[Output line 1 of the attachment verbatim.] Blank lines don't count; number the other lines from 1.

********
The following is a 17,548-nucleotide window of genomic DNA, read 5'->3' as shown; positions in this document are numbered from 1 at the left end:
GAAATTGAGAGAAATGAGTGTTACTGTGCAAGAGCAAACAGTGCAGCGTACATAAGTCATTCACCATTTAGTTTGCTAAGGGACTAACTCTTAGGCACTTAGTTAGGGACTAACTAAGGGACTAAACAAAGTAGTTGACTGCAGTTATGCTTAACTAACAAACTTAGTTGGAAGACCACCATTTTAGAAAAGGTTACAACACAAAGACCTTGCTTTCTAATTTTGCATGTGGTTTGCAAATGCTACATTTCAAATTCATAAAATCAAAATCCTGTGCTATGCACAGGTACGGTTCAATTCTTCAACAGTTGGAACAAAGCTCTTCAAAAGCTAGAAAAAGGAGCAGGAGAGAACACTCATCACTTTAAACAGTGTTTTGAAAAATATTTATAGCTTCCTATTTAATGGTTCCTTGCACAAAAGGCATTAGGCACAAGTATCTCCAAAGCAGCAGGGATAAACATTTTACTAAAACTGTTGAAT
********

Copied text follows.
The following is a 17,548-nucleotide window of genomic DNA, read 5'->3' as shown; positions in this document are numbered from 1 at the left end: